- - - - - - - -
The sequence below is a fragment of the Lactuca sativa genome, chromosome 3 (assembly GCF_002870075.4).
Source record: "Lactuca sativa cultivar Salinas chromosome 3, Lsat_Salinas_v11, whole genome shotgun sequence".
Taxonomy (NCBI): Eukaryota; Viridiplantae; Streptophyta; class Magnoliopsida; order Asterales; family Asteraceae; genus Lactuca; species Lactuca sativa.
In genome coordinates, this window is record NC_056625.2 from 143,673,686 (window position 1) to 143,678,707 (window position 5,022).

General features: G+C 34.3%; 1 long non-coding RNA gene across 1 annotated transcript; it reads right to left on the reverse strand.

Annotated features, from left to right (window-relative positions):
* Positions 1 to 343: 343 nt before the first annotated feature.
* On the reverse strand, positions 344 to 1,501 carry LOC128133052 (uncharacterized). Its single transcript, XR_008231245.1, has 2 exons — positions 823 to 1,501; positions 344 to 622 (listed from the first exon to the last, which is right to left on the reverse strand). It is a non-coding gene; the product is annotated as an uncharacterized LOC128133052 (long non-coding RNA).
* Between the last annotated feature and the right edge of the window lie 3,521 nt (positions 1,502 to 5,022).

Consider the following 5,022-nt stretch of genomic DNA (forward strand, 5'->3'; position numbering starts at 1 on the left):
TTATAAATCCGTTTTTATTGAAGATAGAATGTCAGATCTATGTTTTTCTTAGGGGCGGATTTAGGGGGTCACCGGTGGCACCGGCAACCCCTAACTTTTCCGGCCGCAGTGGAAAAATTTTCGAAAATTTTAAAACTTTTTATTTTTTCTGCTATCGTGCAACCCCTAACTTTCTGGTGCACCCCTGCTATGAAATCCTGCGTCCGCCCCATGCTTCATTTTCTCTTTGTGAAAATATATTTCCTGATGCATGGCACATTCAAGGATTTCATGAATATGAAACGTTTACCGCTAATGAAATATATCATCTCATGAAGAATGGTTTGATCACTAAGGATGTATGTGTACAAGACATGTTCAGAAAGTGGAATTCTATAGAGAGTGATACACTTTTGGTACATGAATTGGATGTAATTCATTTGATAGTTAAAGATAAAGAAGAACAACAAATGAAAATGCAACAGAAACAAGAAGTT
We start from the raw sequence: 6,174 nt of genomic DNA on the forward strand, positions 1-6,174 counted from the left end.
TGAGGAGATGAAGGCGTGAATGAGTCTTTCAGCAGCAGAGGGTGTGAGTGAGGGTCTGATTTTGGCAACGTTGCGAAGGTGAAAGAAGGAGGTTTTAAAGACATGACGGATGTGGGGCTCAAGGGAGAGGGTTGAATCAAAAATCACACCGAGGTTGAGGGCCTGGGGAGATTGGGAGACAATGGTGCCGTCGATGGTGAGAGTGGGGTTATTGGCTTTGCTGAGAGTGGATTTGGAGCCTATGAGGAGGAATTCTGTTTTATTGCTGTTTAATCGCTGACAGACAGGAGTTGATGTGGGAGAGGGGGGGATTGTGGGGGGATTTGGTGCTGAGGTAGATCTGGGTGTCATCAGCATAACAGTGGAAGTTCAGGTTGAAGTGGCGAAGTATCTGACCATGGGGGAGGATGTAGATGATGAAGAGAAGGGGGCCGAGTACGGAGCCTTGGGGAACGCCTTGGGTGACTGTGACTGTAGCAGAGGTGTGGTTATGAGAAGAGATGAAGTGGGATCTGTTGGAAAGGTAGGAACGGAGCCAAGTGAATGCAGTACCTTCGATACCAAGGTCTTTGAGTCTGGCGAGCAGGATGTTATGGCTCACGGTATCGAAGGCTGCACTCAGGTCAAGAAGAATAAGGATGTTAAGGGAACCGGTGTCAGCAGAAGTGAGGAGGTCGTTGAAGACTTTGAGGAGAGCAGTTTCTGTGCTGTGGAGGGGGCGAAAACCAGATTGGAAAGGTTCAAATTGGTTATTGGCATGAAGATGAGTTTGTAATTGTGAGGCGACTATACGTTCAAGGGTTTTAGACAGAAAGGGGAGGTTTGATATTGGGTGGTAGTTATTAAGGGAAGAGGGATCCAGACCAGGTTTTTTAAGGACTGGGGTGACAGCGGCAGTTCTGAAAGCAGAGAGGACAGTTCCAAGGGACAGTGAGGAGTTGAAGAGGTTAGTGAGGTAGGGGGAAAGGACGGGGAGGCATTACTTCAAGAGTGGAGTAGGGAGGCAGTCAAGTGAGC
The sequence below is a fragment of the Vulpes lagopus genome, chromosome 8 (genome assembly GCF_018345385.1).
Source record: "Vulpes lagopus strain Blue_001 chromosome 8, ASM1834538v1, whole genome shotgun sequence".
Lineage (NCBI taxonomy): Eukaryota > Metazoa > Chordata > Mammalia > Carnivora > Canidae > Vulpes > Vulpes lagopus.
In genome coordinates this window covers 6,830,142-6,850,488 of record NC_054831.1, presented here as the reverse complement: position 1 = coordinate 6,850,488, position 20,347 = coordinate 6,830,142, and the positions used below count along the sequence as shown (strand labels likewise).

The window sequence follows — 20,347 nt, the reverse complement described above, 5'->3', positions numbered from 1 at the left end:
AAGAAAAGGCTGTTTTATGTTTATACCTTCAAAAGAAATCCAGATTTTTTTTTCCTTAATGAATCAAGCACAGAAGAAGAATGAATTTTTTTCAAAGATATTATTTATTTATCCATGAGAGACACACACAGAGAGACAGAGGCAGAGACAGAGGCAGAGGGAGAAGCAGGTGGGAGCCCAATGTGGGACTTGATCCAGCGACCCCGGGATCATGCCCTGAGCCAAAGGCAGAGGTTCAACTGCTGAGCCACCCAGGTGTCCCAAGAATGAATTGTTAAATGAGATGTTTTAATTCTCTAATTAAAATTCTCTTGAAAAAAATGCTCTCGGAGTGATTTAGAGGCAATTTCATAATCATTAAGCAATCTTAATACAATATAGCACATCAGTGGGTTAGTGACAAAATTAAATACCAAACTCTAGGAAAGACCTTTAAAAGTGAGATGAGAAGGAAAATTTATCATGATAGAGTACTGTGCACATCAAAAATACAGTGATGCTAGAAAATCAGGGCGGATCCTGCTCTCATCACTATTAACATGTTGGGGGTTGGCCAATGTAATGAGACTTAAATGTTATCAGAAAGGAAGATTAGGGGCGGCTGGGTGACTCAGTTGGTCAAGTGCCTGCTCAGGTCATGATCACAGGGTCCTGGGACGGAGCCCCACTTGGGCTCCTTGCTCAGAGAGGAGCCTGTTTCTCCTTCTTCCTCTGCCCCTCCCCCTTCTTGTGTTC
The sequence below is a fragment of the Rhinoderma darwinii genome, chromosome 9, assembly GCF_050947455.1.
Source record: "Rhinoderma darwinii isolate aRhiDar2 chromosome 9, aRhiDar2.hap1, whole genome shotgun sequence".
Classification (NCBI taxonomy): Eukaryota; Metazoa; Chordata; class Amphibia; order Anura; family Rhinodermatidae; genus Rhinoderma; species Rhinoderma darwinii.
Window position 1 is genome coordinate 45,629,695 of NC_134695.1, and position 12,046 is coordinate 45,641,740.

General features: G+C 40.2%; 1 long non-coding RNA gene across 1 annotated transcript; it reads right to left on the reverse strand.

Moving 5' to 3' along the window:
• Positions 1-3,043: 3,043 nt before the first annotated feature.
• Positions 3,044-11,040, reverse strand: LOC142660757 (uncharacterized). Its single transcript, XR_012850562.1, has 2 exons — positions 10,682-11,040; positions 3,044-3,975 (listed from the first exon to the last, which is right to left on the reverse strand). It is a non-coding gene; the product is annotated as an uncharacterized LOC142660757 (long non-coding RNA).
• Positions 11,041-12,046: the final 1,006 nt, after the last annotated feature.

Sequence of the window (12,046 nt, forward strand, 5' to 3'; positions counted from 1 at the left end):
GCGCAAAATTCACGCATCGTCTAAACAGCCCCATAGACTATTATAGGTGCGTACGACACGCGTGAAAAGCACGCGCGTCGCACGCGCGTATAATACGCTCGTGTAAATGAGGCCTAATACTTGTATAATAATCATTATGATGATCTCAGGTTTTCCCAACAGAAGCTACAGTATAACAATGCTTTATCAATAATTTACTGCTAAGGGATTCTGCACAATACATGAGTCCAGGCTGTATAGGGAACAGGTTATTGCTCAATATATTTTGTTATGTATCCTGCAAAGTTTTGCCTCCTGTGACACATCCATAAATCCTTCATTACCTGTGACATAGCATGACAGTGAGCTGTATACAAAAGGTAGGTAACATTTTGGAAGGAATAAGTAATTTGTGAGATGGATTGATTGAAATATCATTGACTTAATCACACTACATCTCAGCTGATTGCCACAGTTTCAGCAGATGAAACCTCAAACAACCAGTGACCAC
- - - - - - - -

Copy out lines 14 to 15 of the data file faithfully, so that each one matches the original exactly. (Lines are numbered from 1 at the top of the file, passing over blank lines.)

The sequence below is a fragment of the Vulpes lagopus genome, chromosome 8 (genome assembly GCF_018345385.1).
Source record: "Vulpes lagopus strain Blue_001 chromosome 8, ASM1834538v1, whole genome shotgun sequence".